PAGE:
The 4% rules dictates that, given historical market returns, we can't afford to withdraw more than that amount from our retirement portfolio after age 65 when we, presumably, stop contributing to it. From what I understand, this is before fees, and other related costs. On that basis, does it make sense that we should be paying more than half of our potential retirement income to the mutual fund industry in the form of management expenses? Whose money is it, anyway? I plan on withdrawing more than 4% from my retirement portfolio. Given the high fees relative to performance, I won't be parking my funds for retirement in any mutual fund!
I started my analysis of COW (iShares Agriculture Exchange Traded Fund) by determining the companies which make up the majority of it, and then I did a Price/Earnings calculation for each, based on consensus earnings as at the end of 2012. The next step is to calculate the expected price difference between now and the end of the year. We can calculate the difference between today's prices and the year-end target prices. Using the same weightings we derived for each company in the fund, we can then compute each company's contribution, and thus, a year-end price.
That said, the target price I calculated for COW by the end of the year is $28.78, a 32% increase from today. Now, if I only relied on fundamentals, COW would be a buy, although I have to say earnings estimates are being cut during the current reporting season. Dupont, for one, had to do so.
If we also look at the charts for COW, however, we can see that it has approached a point of resistance where it is not totally clear whether the price will continue much higher than that. Still, the upward trend remains, largely, intact. While it is no guarantee of future performance, that same upward trend has continued into the new year in each of the last four years. Personally, I have my doubts given the uncertainty over tax rates in the U.S. after the end of this year. I can't advise people what equities they should buy, but for myself, I would only be willing to hold COW if it breaks above that line of resistance.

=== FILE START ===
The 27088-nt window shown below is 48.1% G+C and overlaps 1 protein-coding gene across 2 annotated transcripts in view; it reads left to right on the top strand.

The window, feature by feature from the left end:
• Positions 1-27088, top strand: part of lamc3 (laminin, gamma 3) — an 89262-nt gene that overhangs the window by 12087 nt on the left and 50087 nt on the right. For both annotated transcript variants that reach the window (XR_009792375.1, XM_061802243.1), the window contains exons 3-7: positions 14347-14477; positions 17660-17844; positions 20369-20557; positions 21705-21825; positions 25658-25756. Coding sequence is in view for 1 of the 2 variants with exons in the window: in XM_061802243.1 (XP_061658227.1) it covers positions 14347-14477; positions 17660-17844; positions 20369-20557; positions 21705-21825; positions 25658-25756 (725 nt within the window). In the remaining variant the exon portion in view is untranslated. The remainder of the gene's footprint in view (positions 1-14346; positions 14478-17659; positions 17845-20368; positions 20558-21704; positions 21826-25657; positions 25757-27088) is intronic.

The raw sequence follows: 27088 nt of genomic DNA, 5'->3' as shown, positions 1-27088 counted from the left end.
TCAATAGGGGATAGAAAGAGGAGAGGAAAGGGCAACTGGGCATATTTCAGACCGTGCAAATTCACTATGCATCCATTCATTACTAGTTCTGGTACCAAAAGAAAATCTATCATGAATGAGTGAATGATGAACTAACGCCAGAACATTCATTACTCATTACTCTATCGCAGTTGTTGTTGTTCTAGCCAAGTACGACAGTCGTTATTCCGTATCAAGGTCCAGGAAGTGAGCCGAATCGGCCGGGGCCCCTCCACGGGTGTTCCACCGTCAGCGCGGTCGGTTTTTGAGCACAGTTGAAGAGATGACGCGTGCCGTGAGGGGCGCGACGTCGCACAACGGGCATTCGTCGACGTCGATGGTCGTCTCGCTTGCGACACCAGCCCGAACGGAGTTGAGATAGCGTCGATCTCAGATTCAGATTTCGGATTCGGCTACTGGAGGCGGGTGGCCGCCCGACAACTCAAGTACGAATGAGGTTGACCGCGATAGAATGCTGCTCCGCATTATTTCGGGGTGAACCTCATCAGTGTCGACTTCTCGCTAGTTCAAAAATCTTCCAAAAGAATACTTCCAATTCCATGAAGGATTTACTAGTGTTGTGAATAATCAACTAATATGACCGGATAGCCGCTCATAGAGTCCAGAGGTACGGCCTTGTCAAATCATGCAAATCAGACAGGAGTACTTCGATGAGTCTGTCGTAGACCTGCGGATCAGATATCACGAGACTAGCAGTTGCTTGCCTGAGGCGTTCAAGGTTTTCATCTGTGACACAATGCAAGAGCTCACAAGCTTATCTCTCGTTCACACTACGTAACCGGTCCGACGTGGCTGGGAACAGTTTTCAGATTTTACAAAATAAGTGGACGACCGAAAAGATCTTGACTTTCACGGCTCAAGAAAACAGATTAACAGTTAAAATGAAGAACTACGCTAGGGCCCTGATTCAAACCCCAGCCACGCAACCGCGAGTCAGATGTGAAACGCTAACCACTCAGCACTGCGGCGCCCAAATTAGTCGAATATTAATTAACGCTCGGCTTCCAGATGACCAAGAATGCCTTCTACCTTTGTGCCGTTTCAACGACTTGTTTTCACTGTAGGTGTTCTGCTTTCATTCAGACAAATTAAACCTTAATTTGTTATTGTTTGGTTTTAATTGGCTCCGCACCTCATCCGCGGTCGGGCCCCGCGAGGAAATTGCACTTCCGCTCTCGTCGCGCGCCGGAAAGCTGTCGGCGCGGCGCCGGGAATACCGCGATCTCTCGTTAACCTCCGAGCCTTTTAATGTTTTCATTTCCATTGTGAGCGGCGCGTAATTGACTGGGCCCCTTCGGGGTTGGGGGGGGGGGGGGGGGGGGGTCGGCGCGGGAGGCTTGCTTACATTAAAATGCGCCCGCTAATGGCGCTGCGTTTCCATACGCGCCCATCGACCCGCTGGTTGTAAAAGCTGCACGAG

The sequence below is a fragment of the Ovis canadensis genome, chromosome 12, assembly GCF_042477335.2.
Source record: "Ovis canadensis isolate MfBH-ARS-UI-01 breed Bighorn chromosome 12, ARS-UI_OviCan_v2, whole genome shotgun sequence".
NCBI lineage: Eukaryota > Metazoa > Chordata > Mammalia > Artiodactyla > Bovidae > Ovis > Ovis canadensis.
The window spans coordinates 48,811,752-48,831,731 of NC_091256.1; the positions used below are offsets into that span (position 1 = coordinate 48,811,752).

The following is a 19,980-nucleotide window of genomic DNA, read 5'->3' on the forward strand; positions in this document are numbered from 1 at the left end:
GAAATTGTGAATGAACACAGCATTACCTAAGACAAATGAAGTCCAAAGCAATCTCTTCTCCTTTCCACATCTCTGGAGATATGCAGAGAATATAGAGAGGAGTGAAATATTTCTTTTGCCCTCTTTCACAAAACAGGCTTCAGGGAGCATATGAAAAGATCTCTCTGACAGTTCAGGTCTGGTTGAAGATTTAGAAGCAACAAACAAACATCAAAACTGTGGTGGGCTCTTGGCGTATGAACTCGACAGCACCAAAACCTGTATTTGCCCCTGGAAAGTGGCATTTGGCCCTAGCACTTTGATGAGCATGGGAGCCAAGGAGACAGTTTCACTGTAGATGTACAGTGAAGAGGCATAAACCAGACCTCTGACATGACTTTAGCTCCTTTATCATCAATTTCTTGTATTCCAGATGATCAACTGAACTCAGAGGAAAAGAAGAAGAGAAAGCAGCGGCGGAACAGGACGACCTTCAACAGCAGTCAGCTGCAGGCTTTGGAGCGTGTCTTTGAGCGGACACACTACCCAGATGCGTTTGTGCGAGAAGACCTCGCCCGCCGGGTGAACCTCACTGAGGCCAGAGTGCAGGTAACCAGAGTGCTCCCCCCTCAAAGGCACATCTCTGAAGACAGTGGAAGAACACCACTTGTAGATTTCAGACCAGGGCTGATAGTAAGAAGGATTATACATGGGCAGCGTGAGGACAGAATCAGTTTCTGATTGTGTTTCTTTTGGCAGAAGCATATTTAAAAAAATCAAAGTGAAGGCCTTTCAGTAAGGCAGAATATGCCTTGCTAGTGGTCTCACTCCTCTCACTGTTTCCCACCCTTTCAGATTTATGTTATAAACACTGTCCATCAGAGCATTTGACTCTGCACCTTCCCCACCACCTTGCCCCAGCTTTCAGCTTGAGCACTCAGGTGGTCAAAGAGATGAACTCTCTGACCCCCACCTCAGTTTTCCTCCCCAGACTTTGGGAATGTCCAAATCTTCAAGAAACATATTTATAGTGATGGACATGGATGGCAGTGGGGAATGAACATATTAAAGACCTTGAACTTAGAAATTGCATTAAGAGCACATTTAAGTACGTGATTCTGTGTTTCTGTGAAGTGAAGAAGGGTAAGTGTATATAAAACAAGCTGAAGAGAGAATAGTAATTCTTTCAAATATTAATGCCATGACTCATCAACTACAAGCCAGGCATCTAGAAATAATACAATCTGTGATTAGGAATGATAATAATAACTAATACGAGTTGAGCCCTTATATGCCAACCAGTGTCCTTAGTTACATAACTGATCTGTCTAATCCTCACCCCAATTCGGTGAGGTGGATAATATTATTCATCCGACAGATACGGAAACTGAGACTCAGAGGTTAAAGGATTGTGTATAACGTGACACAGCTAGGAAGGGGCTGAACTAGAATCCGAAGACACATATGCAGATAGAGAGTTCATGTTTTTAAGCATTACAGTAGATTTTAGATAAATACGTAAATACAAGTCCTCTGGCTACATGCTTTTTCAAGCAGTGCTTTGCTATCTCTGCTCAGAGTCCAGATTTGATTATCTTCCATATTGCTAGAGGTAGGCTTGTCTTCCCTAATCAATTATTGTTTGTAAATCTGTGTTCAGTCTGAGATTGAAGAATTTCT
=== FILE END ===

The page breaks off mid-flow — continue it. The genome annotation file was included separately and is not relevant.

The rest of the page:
Seasonally, November brings the beginning of the best six months for the TSX market. The materials sector normally shows strength at the middle of the month with the technology sector continuing in strength. Technology as measured by the iShares XIT Exchange Traded Fund is currently trending higher, but the materials sector - not so much, yet. Overall, the TSX was relatively flat for the month of October, finishing slightly higher.
Mutual Fund redemptions have been growing, and I expect that trend is likely continuing, given investor uncertainty over the situation in Europe and the elections/fiscal cliff in the U.S. coupled with continuing high unemployment. All in all, no news is still better than bad news, but not by much. It is still impossible to tell, yet, whether, or not, we will get much of a rally going into the end of the year. 22 month return for TSX @ October 31, 2012 = -6.98 percent Return for Basic Timing Model Using XIU = 13.5 percent Return for Advanced Timing Model = -4.36 percent Money for charity = $0.00 Any predictions for the end of the year?